Starting there, they were able to find what they believe are migratory patterns of the famed cryptid, as well as a possible structure made from trees similar to what others claim are made by Bigfoot creatures.
According to Sasquatch Investigations of the Rockies, tree structures are thought to be an indication of Bigfoot creatures marking off their territory from other Bigfoot creatures.
The team then collected soil samples from under the structure and sent them to the UCLA California Environmental DNA program for analysis. Environmental DNA (eDNA) is genetic material naturally left behind by animals in the environment. Analysis of the samples generates a snapshot of whatever animals or creatures are living in the area.
According to Miroslava Munguia Ramos, the eDNA program project manager, analysis of the sample indicates another primate other than humans was in the area.
“What we’re looking at are the unique organisms that we were able to identify. Our software does what’s known as metabar coding. So, it’ll match up all the DNA sequences that we were able to detect and try to cross reference them with the thousands of genomes that have been published…,” she said in an email interview.
“What I found very interesting was that, yes, we have detected human DNA in these areas, but we’re still seeing different primate DNA. There wasn’t just one human primate, there are several different primates, some sort of primate relative that exists in the data.”
Ramos said the DNA seemed to come from a species of chimpanzee that would not normally be seen in the rural hillsides of Kentucky.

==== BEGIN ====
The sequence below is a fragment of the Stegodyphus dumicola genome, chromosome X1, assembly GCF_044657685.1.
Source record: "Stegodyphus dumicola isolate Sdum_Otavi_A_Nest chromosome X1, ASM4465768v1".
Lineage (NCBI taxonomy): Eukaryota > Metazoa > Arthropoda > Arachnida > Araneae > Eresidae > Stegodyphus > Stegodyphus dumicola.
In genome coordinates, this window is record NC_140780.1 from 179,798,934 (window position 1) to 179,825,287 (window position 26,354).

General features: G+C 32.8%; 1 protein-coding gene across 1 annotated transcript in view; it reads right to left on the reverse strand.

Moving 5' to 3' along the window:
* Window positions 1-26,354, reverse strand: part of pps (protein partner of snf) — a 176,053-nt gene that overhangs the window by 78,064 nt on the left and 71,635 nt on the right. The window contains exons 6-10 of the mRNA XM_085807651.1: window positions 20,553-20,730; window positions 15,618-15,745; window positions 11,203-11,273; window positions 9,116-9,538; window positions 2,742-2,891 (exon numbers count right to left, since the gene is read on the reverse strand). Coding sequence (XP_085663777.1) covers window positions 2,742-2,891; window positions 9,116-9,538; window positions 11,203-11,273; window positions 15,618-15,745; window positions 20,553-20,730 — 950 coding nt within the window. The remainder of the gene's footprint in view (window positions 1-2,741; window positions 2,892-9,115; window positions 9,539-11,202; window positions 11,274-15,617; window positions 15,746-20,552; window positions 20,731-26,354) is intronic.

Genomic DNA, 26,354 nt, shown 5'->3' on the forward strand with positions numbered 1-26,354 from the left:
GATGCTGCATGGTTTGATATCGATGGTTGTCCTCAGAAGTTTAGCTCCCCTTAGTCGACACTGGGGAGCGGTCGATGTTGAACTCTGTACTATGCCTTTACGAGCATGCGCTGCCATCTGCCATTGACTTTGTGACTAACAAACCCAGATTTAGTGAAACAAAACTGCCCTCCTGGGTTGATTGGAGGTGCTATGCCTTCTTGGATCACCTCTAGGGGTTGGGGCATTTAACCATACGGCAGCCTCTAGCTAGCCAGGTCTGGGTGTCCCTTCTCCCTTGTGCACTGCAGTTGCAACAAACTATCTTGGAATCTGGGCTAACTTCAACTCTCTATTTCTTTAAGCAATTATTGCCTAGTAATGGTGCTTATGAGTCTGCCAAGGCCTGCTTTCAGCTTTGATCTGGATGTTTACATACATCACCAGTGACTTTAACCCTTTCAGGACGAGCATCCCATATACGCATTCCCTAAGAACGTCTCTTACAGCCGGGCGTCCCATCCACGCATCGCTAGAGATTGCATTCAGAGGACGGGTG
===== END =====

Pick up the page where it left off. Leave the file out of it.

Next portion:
“It’s a real head scratcher,” she said. “It’s important to note that the higher the detection, the more confidence we can say that whatever organism, whatever taxonomy we’re looking at was apparent in the area. And in this case, we’re looking at the Pan genus, or the chimpanzee genus…. there’s 3000 reads.”
For Mayor, the discovery is significant because it’s based on science, not on lore or legend.
“Finding what appears to be a very large structure, seemingly created with intention and requiring great strength as well as foresight, is interesting,” Mayor said in an email.
“It is not unheard of for primates to stack sticks or rocks, although, for me, the jury is still out as to what that was. There is no guesswork in science. It is great that eDNA was collected from that site. That may give us the answers we are looking for.”
Mayor said the DNA found was surprising.
“Since living things shed DNA, eDNA gives you a snapshot of anything that has been in the area. In this case, one of the samples taken from under the tree structure surprisingly yielded, chimp DNA, and unsurprisingly, human DNA as well as hawks, deer and other animals you’d expect to find there,” she said.
Chimps are apes, and not monkeys, she said, and it was unlikely that an ape was living in the Appalachian Highlands.
“The DNA findings do not suggest a new species, but rather a match to known species of chimpanzee,” she said. “Because there are no known non-human primates in North America this is an extremely surprising find, and one that warrants further investigation.”
But the investigative team is a long way away from declaring that they’ve found proof that Bigfoot exists. They are, however, a little bit closer, she said.
“You have eyewitness accounts from tens of thousands of people who say they have encountered Bigfoot, some coming forward with blurry videos and photographs” Mayor said.
“But that is just not going to cut it. What we need is indisputable genetic evidence to really put this mystery to rest. And there’s no doubt in my mind that we are headed in the right direction.”
Expedition Bigfoot streams on the Discovery+ platform. The series finale, “New Discoveries,” featuring the eDNA evidence, premieres on Sunday, March 28.